“…Though we have no disposition whatever to trench upon the ground that has been so exhaustively gleaned by those learned scholars who have shown that every Christian dogma has its origin in a heathen rite… we propose to examine these facts from a different, and perhaps rather novel point of view: that of the old philosophies as esoterically understood… We will use them as the standard by which to compare Christian dogmas and miracles with the doctrines and phenomena of ancient magic and the modern “New Dispensation” as Spiritualism is called by its votaries”. Madame Blavatsky

Spiritualism, the practice of communicating with the dead through a medium, was popular in the 19th century. It was invariably attended by scandals, not a few of them surrounding Blavatsky herself. In fact, the prestigious Society for the Study of Psychical Research in London had declared her demonstrations fraudulent, which she vehemently denied.

Why should Spiritualists wonder that the presence of some strong sceptics or of those who feeling bitterly opposed to the phenomenon, unconsciously exercise their willpower in opposition, hinders, and often stops altogether the manifestations. Why wonder when the unconscious passive power of the medium is suddenly paralysed in its effects by another opposing one, though it also be as unconsciously exercised. Professors Faraday and Tyndall boasted that their presence at a circle would stop at once every manifestation. This fact alone ought to have proved to the eminent scientists that there was some force in this phenomena worthy to arrest their attention. Madame Blavatsky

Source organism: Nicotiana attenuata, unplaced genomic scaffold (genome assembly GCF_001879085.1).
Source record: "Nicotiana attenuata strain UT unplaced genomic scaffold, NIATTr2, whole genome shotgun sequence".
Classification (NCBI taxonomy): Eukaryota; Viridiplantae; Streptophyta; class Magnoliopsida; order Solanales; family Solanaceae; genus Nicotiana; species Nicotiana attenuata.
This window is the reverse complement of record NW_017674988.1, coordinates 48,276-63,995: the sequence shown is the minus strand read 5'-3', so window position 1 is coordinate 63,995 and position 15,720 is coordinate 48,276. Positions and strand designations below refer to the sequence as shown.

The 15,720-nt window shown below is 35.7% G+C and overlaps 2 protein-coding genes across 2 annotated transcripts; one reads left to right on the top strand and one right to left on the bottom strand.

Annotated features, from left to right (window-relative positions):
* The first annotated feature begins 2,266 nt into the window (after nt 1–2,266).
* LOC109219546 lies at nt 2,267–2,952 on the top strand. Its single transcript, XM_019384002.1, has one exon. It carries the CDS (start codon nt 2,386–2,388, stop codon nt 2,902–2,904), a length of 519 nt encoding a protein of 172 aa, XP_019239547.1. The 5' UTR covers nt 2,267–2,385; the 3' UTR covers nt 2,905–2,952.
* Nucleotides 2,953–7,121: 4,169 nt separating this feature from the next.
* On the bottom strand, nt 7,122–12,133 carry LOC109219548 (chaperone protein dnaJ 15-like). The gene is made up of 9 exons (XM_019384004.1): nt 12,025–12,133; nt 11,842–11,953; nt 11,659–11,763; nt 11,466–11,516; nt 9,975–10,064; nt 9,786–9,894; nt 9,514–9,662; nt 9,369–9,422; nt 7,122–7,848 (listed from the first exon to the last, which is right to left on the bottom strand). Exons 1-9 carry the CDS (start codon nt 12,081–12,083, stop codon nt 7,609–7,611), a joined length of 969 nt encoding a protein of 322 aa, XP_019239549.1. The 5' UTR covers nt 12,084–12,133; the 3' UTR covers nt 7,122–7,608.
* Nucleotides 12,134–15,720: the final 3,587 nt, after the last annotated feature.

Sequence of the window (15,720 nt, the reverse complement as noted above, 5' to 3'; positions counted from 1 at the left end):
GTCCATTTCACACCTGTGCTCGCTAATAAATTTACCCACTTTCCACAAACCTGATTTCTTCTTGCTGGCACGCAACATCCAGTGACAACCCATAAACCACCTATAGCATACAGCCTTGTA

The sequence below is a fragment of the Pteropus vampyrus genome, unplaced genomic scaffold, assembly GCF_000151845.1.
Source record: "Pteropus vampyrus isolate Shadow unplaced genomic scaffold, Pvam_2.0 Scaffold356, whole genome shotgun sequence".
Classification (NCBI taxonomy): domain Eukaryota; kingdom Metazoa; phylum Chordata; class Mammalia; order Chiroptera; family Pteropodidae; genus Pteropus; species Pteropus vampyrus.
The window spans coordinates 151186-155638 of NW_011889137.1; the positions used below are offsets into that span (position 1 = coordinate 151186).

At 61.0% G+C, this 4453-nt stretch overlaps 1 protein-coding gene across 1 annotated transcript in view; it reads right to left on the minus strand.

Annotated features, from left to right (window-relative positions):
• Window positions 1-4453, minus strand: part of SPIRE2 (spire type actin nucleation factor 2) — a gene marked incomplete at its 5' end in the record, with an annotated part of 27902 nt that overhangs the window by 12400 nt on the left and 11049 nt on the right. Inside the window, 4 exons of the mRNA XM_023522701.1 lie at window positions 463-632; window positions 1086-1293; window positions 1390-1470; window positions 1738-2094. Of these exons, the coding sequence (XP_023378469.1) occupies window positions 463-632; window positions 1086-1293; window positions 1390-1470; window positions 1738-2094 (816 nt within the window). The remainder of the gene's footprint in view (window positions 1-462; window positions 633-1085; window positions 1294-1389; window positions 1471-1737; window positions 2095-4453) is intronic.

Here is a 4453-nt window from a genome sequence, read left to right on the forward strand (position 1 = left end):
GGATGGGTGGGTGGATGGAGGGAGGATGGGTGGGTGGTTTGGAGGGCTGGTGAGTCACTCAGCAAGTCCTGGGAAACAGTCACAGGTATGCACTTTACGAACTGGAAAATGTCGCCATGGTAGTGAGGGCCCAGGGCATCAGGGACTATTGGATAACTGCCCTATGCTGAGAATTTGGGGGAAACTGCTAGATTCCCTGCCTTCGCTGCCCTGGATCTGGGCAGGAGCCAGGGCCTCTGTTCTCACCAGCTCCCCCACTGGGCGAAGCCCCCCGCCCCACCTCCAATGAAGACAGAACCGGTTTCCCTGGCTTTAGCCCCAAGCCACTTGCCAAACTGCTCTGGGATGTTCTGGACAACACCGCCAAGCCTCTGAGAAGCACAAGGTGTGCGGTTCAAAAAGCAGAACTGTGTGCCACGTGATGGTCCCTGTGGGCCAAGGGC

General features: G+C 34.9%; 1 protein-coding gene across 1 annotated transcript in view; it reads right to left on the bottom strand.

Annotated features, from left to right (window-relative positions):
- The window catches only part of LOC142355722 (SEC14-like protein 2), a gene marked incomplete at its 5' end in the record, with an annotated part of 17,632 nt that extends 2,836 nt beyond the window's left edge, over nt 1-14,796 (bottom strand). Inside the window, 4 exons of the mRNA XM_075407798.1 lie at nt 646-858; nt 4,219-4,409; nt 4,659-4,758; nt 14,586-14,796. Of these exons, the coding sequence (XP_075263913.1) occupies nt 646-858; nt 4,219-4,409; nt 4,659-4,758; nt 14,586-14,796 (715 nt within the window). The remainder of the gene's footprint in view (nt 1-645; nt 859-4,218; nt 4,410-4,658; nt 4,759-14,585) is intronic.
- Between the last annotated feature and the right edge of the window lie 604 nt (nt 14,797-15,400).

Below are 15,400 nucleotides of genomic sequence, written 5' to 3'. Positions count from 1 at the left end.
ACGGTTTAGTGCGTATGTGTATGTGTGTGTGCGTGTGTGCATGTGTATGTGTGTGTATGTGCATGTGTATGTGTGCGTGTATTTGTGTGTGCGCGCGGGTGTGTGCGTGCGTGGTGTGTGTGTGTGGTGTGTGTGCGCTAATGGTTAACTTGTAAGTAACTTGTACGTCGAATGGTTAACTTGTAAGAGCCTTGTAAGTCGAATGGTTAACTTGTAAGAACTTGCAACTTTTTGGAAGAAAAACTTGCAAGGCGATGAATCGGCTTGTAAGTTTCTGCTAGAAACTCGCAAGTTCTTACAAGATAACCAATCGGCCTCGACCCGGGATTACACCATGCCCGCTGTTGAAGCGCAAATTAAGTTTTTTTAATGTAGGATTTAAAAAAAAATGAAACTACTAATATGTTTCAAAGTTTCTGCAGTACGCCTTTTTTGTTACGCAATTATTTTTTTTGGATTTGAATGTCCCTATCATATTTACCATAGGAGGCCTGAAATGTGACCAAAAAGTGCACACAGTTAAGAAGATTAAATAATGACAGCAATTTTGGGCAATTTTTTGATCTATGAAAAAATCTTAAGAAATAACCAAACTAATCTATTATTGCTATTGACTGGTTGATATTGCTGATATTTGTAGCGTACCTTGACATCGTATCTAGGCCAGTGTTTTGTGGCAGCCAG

By this time, Madame Blavatsky was already enjoying success with her publication of the massive tome, Isis Unveiled, an eclectic concoction of Hindu beliefs in reincarnation, Gnostic ideas of the Self as Divine, occult notions of spirits communicating from upper spheres, and a large swathe of quasi scientific claims. In fact, the rage for comparative religion studies is also evident in Blavatsky’s theory about the relationship between religion and science.

Before proceeding to show by diagrams the close resemblance between the esoteric philosophies of all the ancient peoples however geographically remote from each other, it will be useful to briefly explain the real ideas which underlie all those symbols and allegorical representations and have hitherto so puzzled the uninitiated commentators. Better than anything, it may show that religion and science were closer knit than twins in days of old; that they were one in two, and two in one from the very moment of their conception. With mutually convertible attributes, science was spiritual and religion was scientific.